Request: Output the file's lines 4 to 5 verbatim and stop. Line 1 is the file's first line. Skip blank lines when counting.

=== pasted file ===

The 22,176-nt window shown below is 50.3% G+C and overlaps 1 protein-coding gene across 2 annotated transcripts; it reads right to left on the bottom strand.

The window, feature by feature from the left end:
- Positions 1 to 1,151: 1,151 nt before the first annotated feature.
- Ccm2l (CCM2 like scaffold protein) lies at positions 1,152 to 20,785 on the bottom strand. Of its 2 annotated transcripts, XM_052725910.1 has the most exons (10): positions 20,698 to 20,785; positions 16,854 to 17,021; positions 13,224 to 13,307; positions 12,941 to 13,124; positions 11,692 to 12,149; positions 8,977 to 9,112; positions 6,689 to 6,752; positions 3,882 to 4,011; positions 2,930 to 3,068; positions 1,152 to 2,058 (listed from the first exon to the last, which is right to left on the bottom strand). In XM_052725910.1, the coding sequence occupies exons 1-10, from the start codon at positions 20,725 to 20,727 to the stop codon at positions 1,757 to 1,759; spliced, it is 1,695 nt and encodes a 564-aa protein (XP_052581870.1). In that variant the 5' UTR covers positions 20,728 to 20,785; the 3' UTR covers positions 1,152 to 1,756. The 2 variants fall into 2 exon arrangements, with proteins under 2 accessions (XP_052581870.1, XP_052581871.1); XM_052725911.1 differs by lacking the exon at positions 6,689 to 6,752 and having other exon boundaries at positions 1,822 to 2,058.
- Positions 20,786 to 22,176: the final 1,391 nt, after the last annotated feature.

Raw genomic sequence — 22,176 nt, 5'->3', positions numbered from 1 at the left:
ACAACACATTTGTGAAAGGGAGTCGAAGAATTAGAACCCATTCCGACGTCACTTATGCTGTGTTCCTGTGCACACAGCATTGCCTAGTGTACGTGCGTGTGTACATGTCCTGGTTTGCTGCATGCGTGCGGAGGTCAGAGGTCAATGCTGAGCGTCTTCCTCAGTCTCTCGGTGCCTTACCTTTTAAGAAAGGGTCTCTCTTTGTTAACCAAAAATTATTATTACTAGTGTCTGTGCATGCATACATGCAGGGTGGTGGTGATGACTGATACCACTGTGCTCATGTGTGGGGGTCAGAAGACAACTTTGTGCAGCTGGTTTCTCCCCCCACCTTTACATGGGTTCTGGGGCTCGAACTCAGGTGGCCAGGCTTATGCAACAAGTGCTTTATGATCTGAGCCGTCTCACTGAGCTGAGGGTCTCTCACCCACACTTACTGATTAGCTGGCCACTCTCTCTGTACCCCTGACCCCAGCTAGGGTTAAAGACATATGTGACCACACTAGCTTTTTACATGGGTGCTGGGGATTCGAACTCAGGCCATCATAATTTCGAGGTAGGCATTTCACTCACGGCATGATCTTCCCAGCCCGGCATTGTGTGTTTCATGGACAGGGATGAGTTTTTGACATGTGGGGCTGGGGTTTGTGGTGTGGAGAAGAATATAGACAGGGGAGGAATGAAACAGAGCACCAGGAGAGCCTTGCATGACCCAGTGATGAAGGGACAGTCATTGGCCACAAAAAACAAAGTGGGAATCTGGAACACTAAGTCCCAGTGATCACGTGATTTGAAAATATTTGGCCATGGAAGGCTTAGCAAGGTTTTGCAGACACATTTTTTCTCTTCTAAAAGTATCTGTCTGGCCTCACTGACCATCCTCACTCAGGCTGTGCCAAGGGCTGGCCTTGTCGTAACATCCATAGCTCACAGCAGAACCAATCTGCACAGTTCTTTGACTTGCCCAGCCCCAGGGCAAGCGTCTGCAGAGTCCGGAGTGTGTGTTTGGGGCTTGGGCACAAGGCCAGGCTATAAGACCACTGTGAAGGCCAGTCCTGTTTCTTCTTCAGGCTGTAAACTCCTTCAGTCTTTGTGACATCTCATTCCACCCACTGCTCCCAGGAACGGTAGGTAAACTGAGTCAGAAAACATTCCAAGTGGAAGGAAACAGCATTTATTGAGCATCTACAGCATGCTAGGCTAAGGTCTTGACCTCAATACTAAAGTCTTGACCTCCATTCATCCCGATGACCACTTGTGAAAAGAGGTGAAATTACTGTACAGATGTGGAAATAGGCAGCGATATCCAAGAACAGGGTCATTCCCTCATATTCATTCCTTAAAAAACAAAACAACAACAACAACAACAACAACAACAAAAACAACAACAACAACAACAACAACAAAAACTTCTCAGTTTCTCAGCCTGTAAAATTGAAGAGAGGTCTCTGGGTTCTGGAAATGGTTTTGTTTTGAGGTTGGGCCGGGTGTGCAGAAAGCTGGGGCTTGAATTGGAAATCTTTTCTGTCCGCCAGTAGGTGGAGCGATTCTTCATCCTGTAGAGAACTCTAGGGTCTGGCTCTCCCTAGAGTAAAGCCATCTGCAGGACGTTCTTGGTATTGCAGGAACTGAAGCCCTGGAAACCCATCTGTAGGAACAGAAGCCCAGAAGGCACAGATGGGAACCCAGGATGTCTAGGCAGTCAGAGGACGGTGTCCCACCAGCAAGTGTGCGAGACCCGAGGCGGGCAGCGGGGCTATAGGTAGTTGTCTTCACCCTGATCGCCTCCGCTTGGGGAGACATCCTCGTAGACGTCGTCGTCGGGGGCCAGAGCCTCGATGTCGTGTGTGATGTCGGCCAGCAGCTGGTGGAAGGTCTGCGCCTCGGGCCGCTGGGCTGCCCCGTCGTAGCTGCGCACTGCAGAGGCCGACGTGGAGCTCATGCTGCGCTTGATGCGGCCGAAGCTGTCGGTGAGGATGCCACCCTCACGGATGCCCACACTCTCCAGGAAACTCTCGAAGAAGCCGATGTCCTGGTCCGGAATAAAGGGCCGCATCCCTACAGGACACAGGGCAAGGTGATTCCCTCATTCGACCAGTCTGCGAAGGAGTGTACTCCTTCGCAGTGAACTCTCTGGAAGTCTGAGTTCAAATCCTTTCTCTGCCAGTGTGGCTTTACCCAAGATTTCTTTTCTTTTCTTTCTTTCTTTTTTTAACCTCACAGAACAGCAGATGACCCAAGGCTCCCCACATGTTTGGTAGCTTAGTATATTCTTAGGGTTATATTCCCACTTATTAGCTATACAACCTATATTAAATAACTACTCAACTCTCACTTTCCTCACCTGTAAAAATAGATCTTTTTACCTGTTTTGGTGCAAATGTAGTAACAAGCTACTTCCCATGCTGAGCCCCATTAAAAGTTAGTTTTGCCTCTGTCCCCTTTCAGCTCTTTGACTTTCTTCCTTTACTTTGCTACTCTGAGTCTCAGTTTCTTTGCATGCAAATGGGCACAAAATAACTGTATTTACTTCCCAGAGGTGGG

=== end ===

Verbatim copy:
- Ccm2l (CCM2 like scaffold protein) lies at positions 1,152 to 20,785 on the bottom strand. Of its 2 annotated transcripts, XM_052725910.1 has the most exons (10): positions 20,698 to 20,785; positions 16,854 to 17,021; positions 13,224 to 13,307; positions 12,941 to 13,124; positions 11,692 to 12,149; positions 8,977 to 9,112; positions 6,689 to 6,752; positions 3,882 to 4,011; positions 2,930 to 3,068; positions 1,152 to 2,058 (listed from the first exon to the last, which is right to left on the bottom strand). In XM_052725910.1, the coding sequence occupies exons 1-10, from the start codon at positions 20,725 to 20,727 to the stop codon at positions 1,757 to 1,759; spliced, it is 1,695 nt and encodes a 564-aa protein (XP_052581870.1). In that variant the 5' UTR covers positions 20,728 to 20,785; the 3' UTR covers positions 1,152 to 1,756. The 2 variants fall into 2 exon arrangements, with proteins under 2 accessions (XP_052581870.1, XP_052581871.1); XM_052725911.1 differs by lacking the exon at positions 6,689 to 6,752 and having other exon boundaries at positions 1,822 to 2,058.
- Positions 20,786 to 22,176: the final 1,391 nt, after the last annotated feature.